Symmetrical or centre-framed shots allow filmmakers to use balance in interesting ways — but sparing use of them is encouraged. Life is rarely experienced or perceived in a balanced way and, therefore, a lack of symmetry is to be expected in everyday moments. In Christopher Nolan’s The Dark Knight (2008), when Christian Bale’s Batman confronts Heath Ledger’s Joker in the police interrogation room, neither character is centred. There is an inherent imbalance in the scene that reflects the imbalanced nature, not just of the characters, but the nature of their encounter. When watching such scenes, it is helpful to mentally project the ‘rule of thirds’ grids over them, to see how these guidelines have been followed or disregarded to shape, inform, or subvert a film’s core themes.

Note how, in The Dark Knight, the tip of Batman’s cowl just touches the top of the frame in the police interrogation scene (1:25:40–1:30:05). The shot would have felt less clear had the tip of Batman’s head, rather than the tip of his costume’s ears, been touching the top of the frame. In this case, the details of the character’s costume serves to define the precise amount of head room the character requires.

Likewise, the Joker is framed carefully, conforming to the ‘rule of thirds’, as well as those of head space and looking room. In following those grammatical rules, the Joker is freed to visually demonstrate his disregard for society. To the character’s left (our right) there is a small amount of space — not enough to dwarf the character and not so little that the character is pressed up against the edge of the frame. His head has adequate space, allowing the character to exist comfortably within the spatial field defined by the camera. He is technically a prisoner, but he is unconstrained within the frame. Batman, who is much closer to the camera, looms large over his nemesis, the camera looking down slightly upon the Joker, as if to emphasise his vulnerability in the face of Batman.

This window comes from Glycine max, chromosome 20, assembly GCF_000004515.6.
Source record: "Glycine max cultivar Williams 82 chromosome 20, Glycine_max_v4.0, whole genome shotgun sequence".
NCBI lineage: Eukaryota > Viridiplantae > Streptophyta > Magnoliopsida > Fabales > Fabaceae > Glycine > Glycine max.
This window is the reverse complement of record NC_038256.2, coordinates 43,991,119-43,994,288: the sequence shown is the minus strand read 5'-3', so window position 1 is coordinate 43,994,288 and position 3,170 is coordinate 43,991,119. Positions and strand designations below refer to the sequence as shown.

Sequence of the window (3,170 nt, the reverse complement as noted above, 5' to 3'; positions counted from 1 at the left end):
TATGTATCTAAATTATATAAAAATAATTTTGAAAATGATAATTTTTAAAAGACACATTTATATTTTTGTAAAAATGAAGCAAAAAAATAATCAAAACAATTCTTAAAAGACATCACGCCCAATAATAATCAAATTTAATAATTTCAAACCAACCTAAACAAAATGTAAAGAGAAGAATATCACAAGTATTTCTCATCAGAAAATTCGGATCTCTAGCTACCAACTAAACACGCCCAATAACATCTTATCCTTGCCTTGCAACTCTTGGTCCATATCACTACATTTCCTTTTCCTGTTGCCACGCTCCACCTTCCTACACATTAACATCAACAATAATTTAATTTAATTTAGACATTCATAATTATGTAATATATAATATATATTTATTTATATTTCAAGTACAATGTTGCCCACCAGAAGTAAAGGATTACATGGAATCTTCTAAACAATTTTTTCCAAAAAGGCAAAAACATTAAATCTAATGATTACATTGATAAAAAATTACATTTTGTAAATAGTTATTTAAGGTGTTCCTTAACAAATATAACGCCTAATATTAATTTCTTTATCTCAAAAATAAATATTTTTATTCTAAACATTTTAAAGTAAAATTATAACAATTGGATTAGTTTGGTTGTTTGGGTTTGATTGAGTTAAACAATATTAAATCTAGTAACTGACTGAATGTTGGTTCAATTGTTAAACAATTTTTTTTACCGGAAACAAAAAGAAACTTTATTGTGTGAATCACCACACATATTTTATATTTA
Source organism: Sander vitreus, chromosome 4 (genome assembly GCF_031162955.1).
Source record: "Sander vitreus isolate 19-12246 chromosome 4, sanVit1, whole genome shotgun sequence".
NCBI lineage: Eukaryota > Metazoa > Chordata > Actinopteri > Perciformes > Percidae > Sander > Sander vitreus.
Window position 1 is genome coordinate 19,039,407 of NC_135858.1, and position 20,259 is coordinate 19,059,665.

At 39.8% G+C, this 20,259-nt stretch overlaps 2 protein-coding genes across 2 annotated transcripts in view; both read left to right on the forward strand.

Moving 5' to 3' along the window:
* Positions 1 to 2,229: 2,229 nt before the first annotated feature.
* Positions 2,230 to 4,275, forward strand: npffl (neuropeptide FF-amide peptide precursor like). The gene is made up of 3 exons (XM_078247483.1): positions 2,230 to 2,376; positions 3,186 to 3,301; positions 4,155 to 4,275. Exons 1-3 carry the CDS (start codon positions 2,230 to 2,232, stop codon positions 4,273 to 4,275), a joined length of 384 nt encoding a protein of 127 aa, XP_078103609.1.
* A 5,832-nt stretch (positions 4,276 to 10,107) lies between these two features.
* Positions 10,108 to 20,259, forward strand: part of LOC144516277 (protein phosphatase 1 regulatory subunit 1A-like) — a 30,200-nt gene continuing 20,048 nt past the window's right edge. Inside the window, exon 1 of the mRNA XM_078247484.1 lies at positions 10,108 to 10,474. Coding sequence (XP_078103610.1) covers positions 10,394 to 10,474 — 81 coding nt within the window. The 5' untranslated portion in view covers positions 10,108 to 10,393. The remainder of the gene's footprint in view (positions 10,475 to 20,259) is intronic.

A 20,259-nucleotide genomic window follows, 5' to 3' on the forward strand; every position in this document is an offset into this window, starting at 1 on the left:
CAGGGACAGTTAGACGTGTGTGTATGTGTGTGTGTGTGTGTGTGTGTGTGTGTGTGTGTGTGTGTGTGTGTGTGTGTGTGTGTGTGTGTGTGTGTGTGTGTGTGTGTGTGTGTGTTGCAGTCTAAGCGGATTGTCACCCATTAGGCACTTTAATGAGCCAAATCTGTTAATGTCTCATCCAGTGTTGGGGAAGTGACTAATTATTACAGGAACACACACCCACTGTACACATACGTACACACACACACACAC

The camera angle, coupled with the Joker’s relative size to the larger-than-frame Batman, signals to the audience that his character should be in a vulnerable situation. But, like the shot of Andy’s redemption at the end of The Shawshank Redemption, the camera angle is quasi-ironic. The Joker is, of course, where he wants to be; his vulnerability is an illusion, something evident from the clash of symbols (the camera versus Ledger’s body language) on display. Even without having watched the film previously, it would be possible to deconstruct the contested power hierarchies at the heart of this scene simply by studying a single frame from it. Such is the power of careful and considered composition.4